With his trademark candor on full display, Overstock.com (NASDAQ:OSTK) CEO Patrick Byrne recently sat down with Motley Fool senior investing editor Bill Mann for a chat about growing up "a child of Byrne," the Oracle of Omaha, surviving cancer, and Overstock's own version of the United Nations Development Program. Byrne's iconoclasm has made him a bit of a CEO celebrity -- much to his chagrin. "I don't aspire to be a rock-star CEO. It seems to be happening in some modest way, but I will never forget where I came from."

Perhaps rock stardom has begrudgingly found Byrne because of his Rule Breaking approach to business. Indeed, Fool co-founder David Gardner recommended Overstock to his Rule Breakers newsletter subscribers last November.

Buffett at the kitchen table
Although Byrne admits that his childhood was fairly normal -- there were no silver spoons -- most of us did not spend our teens chatting with Warren Buffett over scrambled eggs. As a close friend of Patrick's father, former GEICO chief Jack Byrne, Buffett waxed philosophical to the youngster, not about investing per se, but about "general life lessons."

Which begs the question: How does a "Buffett guy" wind up CEO of a dot-com? "I turned down a hundred different business plans that came across the desk.... I don't think I spent 30 seconds on any one of them. Then Overstock came across my desk, and I think it probably took me 30 seconds to say yes to it... because it had a completely different set of characteristics than the others: liquidation on the Internet."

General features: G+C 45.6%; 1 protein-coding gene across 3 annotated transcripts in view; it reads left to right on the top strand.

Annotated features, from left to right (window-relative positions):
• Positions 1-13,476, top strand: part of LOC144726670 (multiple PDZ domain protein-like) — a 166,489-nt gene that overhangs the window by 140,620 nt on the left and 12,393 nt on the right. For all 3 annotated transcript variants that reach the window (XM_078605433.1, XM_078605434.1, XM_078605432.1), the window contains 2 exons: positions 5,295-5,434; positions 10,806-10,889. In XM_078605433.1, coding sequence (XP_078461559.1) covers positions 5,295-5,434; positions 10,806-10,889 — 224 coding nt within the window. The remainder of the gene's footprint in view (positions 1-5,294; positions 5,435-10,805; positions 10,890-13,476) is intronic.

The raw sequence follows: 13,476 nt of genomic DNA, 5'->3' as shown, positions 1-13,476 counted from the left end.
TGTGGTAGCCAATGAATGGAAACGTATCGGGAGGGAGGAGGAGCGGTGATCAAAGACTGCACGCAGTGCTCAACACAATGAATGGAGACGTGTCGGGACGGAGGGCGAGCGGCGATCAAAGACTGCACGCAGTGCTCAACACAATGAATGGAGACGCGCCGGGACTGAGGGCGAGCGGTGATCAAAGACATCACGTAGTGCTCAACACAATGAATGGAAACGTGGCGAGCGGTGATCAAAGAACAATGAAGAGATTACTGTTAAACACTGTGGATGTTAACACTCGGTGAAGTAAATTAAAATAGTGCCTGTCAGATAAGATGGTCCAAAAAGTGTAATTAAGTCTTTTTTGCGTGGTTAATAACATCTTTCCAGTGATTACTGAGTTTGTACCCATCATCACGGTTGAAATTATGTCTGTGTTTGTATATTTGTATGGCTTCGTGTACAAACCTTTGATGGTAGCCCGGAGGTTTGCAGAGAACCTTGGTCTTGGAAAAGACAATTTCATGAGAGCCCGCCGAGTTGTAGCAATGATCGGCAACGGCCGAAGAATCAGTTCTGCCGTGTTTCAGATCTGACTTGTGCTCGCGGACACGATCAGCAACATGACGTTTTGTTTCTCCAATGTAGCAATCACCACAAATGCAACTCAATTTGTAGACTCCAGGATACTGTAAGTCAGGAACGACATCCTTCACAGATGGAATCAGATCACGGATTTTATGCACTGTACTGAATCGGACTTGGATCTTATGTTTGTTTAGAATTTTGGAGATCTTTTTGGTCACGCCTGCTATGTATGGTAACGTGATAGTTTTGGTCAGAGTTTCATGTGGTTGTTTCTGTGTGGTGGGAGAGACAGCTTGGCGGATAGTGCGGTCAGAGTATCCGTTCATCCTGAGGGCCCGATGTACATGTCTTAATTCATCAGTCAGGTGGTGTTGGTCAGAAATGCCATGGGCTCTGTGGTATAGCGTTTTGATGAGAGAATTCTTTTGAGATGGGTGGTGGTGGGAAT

Competing in the virtual marketplace
The marketplace was crowded when Overstock entered, but the Rule Breaking mentality of its CEO is no doubt responsible for Overstock's fearless pursuit of industry leaders such as eBay (NASDAQ:EBAY), Amazon.com (NASDAQ:AMZN), and Google (NASDAQ:GOOG). "I suppose there is a little bit of the fighting Irishman in me who wants to go up to the biggest guy on the block."

It's not business, it's personal
Byrne's biggest fight, however, had nothing at all to do with Overstock. He is a three-time cancer survivor, something the former boxer says keeps his life in perspective. "I made a mental decision just to try to keep that frame of mind, because if you wake up every morning and say 'if I had two years left, is this what I would want to be doing?' you are going to live a full life and someday you are going to be right. Someday it will only be two years left. In the meantime, you will do the right things."

Overstock around the globe
As part of that mission, Byrne pinpointed Worldstock -- a store within Overstock devoted exclusively to carrying the works of Third World or developing world artisans -- as "my great love." The aim is to sell those artisans' goods as inexpensively as possible so as to maximize the amount of return for them. Last summer, Overstock became the largest employment provider in Afghanistan. "We are projecting to become the largest employment provider in three other countries this year. If we can grow it... that to me would mean something important."

Byrne admits that he talks "more like an analyst than a CEO" -- which makes for a juicy interview. For insight into his other great love, or why he believes you can't let hedge fund managers "near the steering wheel of a real business," or for his honest opinions of the CEOs of Amazon.com, eBay, and Disney (NYSE:DIS), check out the full text of Bill's interview with Patrick Byrne by clicking here (a free trial to Motley Fool Rule Breakers is required).

Brian Richards owns none of the companies mentioned in this article. The Motley Fool is investors writing for investors.